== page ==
Maduro Rejects Transition Plan; US Official Says Venezuelans Should ‘Change His Mind For Him’

By Patrick Goodenough | April 1, 2020 | 4:42am EDT
Nicolas Maduro speaks to reporters at the Miraflores palace in Caracas. (Photo by Yuri Cortez/AFP via Getty Images)
Nicolas Maduro speaks to reporters at the Miraflores palace in Caracas. (Photo by Yuri Cortez/AFP via Getty Images)

(CNSNews.com) – In a bid to break the political deadlock in Venezuela amid the COVID-19 pandemic, the Trump administration on Tuesday unveiled a proposal for a transitional power-sharing government led by neither of the men claiming the title of president.

The Maduro regime quickly rejected the idea, with Foreign Minister Jorge Arreaza saying it would never accept “tutelage from any foreign government” and calling on the Trump administration to stop its “continued and obsessive aggression.”

But a senior State Department official said that reaction was “completely predictable,” and not particularly significant.

“The plan is not so much an effort to change Nicolas Maduro’s mind as it is to appeal to everyone else in Venezuela to change his mind for him,” special representative for Venezuela Elliott Abrams told a briefing.

“What’s important is the conversations that … take place privately within the military and within the regime and within the [ruling socialist PSUV] party and within Venezuela, in labor unions, in the business community,” he said, characterizing the solution as one ultimately for Venezuelans themselves.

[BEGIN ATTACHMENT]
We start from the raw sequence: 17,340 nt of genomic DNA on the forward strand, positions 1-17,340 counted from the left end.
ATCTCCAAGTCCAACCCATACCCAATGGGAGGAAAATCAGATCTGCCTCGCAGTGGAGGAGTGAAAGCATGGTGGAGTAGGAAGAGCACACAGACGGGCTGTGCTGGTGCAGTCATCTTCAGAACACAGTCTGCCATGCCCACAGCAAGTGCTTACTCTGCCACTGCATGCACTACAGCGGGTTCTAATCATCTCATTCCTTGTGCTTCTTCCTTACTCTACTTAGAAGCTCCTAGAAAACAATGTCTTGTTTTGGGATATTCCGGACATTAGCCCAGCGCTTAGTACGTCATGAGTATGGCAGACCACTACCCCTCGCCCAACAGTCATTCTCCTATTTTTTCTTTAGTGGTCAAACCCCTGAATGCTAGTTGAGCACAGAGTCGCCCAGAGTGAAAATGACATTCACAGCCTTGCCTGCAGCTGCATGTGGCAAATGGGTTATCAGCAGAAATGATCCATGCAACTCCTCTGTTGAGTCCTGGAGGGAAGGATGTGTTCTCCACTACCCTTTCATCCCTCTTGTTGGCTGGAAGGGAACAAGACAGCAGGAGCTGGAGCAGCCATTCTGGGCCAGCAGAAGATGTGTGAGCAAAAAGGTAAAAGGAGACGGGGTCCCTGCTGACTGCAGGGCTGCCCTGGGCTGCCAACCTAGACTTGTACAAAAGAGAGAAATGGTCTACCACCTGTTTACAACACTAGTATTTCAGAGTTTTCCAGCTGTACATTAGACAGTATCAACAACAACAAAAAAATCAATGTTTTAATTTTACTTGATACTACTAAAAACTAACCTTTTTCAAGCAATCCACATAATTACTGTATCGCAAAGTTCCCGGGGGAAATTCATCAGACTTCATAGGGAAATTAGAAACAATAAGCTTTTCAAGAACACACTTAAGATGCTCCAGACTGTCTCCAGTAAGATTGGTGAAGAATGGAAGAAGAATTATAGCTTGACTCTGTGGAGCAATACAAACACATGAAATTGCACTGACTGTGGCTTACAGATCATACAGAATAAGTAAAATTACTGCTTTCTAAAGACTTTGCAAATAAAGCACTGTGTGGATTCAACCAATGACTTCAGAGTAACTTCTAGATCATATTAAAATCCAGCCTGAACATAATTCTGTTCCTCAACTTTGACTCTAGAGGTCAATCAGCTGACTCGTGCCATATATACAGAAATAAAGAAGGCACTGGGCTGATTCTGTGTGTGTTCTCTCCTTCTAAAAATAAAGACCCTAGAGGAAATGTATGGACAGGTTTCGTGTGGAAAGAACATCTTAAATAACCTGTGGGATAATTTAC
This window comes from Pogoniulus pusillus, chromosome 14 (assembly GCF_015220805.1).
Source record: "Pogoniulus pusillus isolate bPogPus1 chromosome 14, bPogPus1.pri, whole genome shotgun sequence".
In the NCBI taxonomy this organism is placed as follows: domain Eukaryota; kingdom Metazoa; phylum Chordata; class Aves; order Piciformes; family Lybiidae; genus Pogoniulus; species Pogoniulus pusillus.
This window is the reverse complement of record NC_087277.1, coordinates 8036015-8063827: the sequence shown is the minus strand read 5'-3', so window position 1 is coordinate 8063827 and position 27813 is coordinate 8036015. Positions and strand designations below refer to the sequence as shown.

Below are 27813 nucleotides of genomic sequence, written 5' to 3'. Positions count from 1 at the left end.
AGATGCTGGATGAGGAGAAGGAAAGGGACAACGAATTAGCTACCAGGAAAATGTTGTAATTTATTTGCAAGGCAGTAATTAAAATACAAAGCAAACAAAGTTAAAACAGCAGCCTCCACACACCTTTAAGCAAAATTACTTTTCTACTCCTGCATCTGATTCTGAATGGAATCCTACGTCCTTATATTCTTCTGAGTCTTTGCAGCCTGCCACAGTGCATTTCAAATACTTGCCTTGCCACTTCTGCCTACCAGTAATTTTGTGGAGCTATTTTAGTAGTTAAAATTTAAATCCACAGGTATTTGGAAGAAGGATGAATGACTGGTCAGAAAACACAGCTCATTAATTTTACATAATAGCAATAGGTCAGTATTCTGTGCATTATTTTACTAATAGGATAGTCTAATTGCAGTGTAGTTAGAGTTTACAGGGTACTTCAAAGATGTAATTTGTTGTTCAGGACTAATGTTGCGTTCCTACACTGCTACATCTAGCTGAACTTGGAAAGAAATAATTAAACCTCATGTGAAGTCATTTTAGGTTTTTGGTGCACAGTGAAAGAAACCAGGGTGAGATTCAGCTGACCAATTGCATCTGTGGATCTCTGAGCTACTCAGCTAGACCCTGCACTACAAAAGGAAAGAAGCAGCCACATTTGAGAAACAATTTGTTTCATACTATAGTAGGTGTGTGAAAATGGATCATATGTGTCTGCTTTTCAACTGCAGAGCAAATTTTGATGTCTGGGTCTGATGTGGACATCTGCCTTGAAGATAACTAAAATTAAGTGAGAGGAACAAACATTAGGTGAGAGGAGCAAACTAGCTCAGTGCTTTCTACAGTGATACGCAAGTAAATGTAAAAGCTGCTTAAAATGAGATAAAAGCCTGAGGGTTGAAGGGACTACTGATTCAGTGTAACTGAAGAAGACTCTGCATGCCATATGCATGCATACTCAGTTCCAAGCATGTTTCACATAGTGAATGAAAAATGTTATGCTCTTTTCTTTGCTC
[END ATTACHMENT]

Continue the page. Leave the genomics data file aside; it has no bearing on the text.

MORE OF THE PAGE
The U.S. and almost 60 other countries recognize Juan Guaido as Venezuela’s interim president. (Photo by Yuri Cortez/AFP via Getty Images)
The U.S. and almost 60 other countries recognize Juan Guaido as Venezuela’s interim president. (Photo by Yuri Cortez/AFP via Getty Images)

The U.S. and almost 60 other countries view Juan Guaido as interim president, while others, among them Cuba, Iran, Russia and China, continue to support Maduro.

The proposal envisages a temporary ruling authority involving neither Maduro nor Guaido, serving as the executive until elections are held, within 12 months.

Asked whether the U.S. would accept a Maduro victory in that election, Abrams said the U.S. would respect whatever the result was – as long as the process was free and fair – noting that “there are lots of free and fair elections around the world whose outcomes, whose results, we regret because we think the wrong guy won.”

At the same time, Maduro’s dismal polling numbers indicate there was no possible way he could win in a free and fair election, he added.

An important feature is the plan’s outreach to Venezuela’s armed forces, whose support would be vital.

As such, the proposal guarantees that the military high command, including the defense ministers, commander, and service chiefs, would remain in place for the duration of the transitional government.

“The military will play an essential role in determining what this change looks like and in shaping the future of Venezuela,” Abrams said. “Venezuela actually faces a great security challenge from drug traffickers, from terrorist groups, from criminal gangs, and it needs security forces that are better paid and trained and equipped to secure the nation’s borders and maintain peace.”